Daily oral hygiene measures to prevent periodontal disease include: Brushing properly on a regular basis (at least twice daily), with the patient attempting to direct the toothbrush bristles underneath the gum-line, so as to help disrupt the bacterial growth and formation of subgingival plaque. Flossing daily and using interdental brushes (if there is a sufficiently large space between teeth), as well as cleaning behind the last tooth in each quarter. Using an antiseptic mouthwash. Chlorhexidine gluconate based mouthwash in combination with careful oral hygiene may cure gingivitis, although they cannot reverse any attachment loss due to periodontitis. Always use a 'soft' tooth brush to prevent causing damage to your tooth enamel and sensitive gums. Using periodontal trays to maintain dentist-prescribed medications at the source of the disease. The use of trays allows the medication to stay in place long enough to penetrate the biofilms where the bacteria are found. Regular dental check-ups and professional teeth cleaning as required. Dental check-ups serve to monitor the person's oral hygiene methods and levels of attachment around teeth, identify any early signs of periodontitis, and monitor response to treatment.

Typically dental hygienists (or dentists) use special instruments to clean (debride) teeth below the gumline and disrupt any plaque growing below the gumline. This is a standard treatment to prevent any further progress of established periodontitis. Studies show that after such a professional cleaning (periodontal debridement), bacteria and plaque tend to grow back to pre-cleaning levels after about 3–4 months. Hence, in theory, cleanings every 3–4 months might be expected to also prevent the initial onset of periodontitis. However, analysis of published research has reported little evidence either to support this or the intervals at which this should occur.[2] Instead it is advocated that the interval between dental check-ups should be determined specifically for each patient between every 3 to 24 months.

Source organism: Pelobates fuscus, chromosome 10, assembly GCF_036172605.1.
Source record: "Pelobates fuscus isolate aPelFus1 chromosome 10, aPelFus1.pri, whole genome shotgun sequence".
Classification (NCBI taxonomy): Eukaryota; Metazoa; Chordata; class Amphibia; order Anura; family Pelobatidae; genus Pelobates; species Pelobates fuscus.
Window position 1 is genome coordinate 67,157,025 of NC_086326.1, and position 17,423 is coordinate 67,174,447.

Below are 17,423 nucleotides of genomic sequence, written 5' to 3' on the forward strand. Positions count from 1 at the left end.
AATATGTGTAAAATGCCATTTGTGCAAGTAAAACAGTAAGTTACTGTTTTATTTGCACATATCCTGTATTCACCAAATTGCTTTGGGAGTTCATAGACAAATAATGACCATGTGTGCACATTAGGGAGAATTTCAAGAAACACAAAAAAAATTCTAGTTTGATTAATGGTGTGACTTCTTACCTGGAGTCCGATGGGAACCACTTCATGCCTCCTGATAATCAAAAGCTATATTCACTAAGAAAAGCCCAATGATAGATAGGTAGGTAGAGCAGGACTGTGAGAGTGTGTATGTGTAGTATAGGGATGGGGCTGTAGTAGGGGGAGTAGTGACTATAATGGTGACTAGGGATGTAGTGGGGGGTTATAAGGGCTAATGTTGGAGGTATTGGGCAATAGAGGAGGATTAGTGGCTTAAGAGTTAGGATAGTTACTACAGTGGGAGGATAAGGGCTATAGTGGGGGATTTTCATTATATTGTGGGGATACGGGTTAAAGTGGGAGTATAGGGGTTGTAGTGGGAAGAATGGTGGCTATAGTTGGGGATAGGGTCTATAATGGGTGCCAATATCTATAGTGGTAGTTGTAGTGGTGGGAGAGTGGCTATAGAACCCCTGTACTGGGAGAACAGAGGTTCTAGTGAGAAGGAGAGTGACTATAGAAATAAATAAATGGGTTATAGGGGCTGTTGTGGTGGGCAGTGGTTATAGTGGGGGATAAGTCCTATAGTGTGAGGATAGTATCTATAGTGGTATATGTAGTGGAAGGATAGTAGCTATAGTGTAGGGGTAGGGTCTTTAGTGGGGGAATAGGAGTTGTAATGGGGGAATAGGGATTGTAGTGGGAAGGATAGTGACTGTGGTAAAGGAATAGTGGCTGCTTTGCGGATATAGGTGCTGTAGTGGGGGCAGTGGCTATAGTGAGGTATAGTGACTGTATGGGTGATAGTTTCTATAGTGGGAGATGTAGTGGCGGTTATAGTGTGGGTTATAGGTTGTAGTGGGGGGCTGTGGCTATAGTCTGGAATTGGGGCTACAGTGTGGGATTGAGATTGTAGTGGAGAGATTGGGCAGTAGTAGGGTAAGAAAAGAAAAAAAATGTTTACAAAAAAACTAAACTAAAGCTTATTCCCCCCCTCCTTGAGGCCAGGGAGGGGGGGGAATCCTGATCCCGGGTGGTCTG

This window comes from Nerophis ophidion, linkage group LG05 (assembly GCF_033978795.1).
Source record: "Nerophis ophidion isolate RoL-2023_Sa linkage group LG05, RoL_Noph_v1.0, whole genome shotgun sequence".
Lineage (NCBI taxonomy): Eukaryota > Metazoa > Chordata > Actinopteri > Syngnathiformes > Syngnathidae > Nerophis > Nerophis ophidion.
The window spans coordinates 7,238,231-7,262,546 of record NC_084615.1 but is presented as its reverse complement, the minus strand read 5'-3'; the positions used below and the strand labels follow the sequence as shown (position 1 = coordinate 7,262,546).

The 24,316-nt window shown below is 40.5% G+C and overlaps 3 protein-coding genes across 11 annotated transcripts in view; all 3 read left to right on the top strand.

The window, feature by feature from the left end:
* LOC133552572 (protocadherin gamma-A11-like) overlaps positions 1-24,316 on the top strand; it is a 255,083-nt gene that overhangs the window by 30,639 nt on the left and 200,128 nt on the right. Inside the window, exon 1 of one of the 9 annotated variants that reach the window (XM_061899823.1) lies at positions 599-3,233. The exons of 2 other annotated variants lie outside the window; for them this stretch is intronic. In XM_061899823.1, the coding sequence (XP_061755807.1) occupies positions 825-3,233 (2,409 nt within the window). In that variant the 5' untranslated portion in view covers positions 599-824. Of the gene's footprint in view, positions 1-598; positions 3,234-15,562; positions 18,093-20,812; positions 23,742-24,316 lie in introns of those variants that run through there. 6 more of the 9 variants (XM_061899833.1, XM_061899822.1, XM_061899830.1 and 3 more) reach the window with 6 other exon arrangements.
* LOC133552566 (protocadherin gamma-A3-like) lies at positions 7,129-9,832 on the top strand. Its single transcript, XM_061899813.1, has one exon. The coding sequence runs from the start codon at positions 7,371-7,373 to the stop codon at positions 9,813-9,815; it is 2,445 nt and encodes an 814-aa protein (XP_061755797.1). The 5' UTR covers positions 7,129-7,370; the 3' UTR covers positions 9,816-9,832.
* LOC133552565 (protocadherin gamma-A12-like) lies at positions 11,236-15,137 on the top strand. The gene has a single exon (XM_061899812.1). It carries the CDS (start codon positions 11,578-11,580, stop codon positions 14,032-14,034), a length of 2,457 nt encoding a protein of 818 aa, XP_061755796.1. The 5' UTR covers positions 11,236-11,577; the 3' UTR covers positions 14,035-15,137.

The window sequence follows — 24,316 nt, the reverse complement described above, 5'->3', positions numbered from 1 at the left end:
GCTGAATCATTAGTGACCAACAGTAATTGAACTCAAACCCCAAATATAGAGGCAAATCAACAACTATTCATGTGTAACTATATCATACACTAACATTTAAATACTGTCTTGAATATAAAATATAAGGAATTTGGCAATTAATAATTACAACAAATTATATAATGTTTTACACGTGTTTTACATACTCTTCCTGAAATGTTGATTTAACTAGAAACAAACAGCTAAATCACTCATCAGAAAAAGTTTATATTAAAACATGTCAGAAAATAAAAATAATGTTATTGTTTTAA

Nonetheless, the continued stabilization of a patient's periodontal state depends largely, if not primarily, on the patient's oral hygiene at home if not on the go too. Without daily oral hygiene, periodontal disease will not be overcome, especially if the patient has a history of extensive periodontal disease.

A contributing cause may be low [selenium] in the diet: "Results showed that selenium has the strongest association with gum disease, with low levels increasing the risk by 13 fold."

for bone loss
bone loss  
    This section from a panoramic X-ray film depicts the teeth of the lower left quadrant, exhibiting generalized severe bone loss of 30-80%. The red line depicts the existing bone level, whereas the yellow line depicts where the bone was originally, prior to the patient developing periodontal disease. The pink arrow, on the right, points to a furcation involvement, or the loss of enough bone to reveal the location at which the individual roots of a molar begin to branch from the single root trunk; this is a sign of advanced periodontal disease. The blue arrow, in the middle, shows up to 80% bone loss on tooth #21, and clinically, this tooth exhibited gross mobility. Finally, the peach oval, to the left, highlights the aggressive nature with which periodontal disease generally affects mandibular incisors. Because their roots are generally situated very close to each other, with minimal interproximal bone, and because of their location in the mouth, where plaque and calculus accumulation is greatest because of the pooling of saliva, mandibular anteriors suffer excessively. The split in the red line depicts varying densities of bone that contribute to a vague region of definitive bone height.